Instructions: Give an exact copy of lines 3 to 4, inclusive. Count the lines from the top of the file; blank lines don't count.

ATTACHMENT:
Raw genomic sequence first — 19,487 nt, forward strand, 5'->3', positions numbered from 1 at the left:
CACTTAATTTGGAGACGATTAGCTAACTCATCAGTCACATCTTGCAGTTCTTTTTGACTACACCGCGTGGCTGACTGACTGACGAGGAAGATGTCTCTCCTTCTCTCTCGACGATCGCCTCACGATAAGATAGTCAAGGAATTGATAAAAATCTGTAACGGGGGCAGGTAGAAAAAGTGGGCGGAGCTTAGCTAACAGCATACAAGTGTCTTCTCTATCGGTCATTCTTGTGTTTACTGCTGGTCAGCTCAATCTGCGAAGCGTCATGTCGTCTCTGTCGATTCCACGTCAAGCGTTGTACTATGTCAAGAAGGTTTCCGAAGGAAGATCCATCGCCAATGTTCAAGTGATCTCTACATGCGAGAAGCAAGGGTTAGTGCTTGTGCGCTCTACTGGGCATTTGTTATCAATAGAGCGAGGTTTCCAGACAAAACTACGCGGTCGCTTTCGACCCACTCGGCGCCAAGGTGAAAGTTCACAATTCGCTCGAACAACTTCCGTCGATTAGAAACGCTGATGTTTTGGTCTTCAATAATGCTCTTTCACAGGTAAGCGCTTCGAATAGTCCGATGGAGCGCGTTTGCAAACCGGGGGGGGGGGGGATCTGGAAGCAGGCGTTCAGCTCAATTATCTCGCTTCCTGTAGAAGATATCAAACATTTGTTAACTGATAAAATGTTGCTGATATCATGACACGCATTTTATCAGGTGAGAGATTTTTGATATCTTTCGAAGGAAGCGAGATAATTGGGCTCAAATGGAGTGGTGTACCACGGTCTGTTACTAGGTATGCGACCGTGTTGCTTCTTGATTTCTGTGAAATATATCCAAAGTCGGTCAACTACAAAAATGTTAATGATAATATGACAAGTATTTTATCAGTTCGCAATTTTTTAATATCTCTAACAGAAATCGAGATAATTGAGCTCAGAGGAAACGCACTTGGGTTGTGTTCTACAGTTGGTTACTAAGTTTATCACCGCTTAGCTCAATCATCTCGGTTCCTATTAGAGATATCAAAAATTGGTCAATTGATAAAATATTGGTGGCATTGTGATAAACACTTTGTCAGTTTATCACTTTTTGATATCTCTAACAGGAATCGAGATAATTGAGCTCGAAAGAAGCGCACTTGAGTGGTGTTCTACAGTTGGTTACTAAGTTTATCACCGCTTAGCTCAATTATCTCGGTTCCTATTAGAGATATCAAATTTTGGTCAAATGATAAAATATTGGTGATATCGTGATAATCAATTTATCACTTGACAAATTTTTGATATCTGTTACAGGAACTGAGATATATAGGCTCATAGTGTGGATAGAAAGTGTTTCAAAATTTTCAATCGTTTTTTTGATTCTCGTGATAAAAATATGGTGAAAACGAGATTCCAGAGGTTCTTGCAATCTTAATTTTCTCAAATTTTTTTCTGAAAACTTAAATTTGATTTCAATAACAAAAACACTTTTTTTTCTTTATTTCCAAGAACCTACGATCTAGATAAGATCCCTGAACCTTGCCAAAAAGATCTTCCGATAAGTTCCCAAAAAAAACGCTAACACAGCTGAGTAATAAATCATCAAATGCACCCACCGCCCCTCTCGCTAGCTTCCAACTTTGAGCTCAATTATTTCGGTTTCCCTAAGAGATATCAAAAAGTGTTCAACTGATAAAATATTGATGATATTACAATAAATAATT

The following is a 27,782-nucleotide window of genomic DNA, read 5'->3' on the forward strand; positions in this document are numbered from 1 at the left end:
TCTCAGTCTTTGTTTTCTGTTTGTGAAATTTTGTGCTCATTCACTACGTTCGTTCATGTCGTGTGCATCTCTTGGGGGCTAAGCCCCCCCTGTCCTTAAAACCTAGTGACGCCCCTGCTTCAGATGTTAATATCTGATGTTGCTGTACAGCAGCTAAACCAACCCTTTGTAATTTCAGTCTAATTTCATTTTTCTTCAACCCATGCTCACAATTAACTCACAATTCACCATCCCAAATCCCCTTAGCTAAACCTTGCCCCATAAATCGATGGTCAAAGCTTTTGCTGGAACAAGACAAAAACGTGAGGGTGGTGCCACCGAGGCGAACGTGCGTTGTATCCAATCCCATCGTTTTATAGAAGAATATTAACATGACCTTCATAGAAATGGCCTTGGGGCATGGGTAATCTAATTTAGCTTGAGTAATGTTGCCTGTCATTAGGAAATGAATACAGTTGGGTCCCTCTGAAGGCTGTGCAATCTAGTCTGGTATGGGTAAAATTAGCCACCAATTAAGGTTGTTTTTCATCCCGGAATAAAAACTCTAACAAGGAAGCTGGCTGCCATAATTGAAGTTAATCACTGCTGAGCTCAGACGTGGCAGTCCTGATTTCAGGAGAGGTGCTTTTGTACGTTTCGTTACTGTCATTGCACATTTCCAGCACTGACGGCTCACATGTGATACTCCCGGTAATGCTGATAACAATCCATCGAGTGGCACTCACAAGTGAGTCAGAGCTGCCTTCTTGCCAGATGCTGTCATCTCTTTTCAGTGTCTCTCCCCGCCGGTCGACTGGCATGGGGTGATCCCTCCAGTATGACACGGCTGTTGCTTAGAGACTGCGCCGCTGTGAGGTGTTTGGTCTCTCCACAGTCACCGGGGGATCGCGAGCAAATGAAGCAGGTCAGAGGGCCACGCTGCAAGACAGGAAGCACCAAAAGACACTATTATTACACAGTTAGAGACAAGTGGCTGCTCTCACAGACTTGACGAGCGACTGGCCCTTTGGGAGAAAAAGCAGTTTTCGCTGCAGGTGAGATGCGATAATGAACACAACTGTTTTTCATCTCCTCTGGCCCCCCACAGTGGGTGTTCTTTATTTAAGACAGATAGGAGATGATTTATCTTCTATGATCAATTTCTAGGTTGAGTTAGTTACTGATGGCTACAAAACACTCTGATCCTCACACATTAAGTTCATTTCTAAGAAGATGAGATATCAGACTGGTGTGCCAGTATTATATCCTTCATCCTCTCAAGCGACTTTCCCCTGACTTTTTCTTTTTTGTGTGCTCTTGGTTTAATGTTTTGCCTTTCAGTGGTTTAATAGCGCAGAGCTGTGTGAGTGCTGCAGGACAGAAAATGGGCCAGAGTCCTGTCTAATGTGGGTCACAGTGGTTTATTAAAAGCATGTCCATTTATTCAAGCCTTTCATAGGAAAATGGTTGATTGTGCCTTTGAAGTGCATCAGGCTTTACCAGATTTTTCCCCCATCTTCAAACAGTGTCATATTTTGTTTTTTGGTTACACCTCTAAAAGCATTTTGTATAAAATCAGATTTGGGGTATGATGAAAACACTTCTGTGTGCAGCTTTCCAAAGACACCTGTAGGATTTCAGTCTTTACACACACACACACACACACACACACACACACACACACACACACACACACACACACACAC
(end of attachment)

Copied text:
The following is a 27,782-nucleotide window of genomic DNA, read 5'->3' on the forward strand; positions in this document are numbered from 1 at the left end:
TCTCAGTCTTTGTTTTCTGTTTGTGAAATTTTGTGCTCATTCACTACGTTCGTTCATGTCGTGTGCATCTCTTGGGGGCTAAGCCCCCCCTGTCCTTAAAACCTAGTGACGCCCCTGCTTCAGATGTTAATATCTGATGTTGCTGTACAGCAGCTAAACCAACCCTTTGTAATTTCAGTCTAATTTCATTTTTCTTCAACCCATGCTCACAATTAACTCACAATTCACCATCCCAAATCCCCTTAGCTAAACCTTGCCCCATAAATCGATGGTCAAAGCTTTTGCTGGAACAAGACAAAAACGTGAGGGTGGTGCCACCGAGGCGAACGTGCGTTGTATCCAATCCCATCGTTTTATAGAAGAATATTAACATGACCTTCATAGAAATGGCCTTGGGGCATGGGTAATCTAATTTAGCTTGAGTAATGTTGCCTGTCATTAGGAAATGAATACAGTTGGGTCCCTCTGAAGGCTGTGCAATCTAGTCTGGTATGGGTAAAATTAGCCACCAATTAAGGTTGTTTTTCATCCCGGAATAAAAACTCTAACAAGGAAGCTGGCTGCCATAATTGAAGTTAATCACTGCTGAGCTCAGACGTGGCAGTCCTGATTTCAGGAGAGGTGCTTTTGTACGTTTCGTTACTGTCATTGCACATTTCCAGCACTGACGGCTCACATGTGATACTCCCGGTAATGCTGATAACAATCCATCGAGTGGCACTCACAAGTGAGTCAGAGCTGCCTTCTTGCCAGATGCTGTCATCTCTTTTCAGTGTCTCTCCCCGCCGGTCGACTGGCATGGGGTGATCCCTCCAGTATGACACGGCTGTTGCTTAGAGACTGCGCCGCTGTGAGGTGTTTGGTCTCTCCACAGTCACCGGGGGATCGCGAGCAAATGAAGCAGGTCAGAGGGCCACGCTGCAAGACAGGAAGCACCAAAAGACACTATTATTACACAGTTAGAGACAAGTGGCTGCTCTCACAGACTTGACGAGCGACTGGCCCTTTGGGAGAAAAAGCAGTTTTCGCTGCAGGTGAGATGCGATAATGAACACAACTGTTTTTCATCTCCTCTGGCCCCCCACAGTGGGTGTTCTTTATTTAAGACAGATAGGAGATGATTTATCTTCTATGATCAATTTCTAGGTTGAGTTAGTTACTGATGGCTACAAAACACTCTGATCCTCACACATTAAGTTCATTTCTAAGAAGATGAGATATCAGACTGGTGTGCCAGTATTATATCCTTCATCCTCTCAAGCGACTTTCCCCTGACTTTTTCTTTTTTGTGTGCTCTTGGTTTAATGTTTTGCCTTTCAGTGGTTTAATAGCGCAGAGCTGTGTGAGTGCTGCAGGACAGAAAATGGGCCAGAGTCCTGTCTAATGTGGGTCACAGTGGTTTATTAAAAGCATGTCCATTTATTCAAGCCTTTCATAGGAAAATGGTTGATTGTGCCTTTGAAGTGCATCAGGCTTTACCAGATTTTTCCCCCATCTTCAAACAGTGTCATATTTTGTTTTTTGGTTACACCTCTAAAAGCATTTTGTATAAAATCAGATTTGGGGTATGATGAAAACACTTCTGTGTGCAGCTTTCCAAAGACACCTGTAGGATTTCAGTCTTTACACACACACACACACACACACACACACACACACACACACACACACACACACACACACAC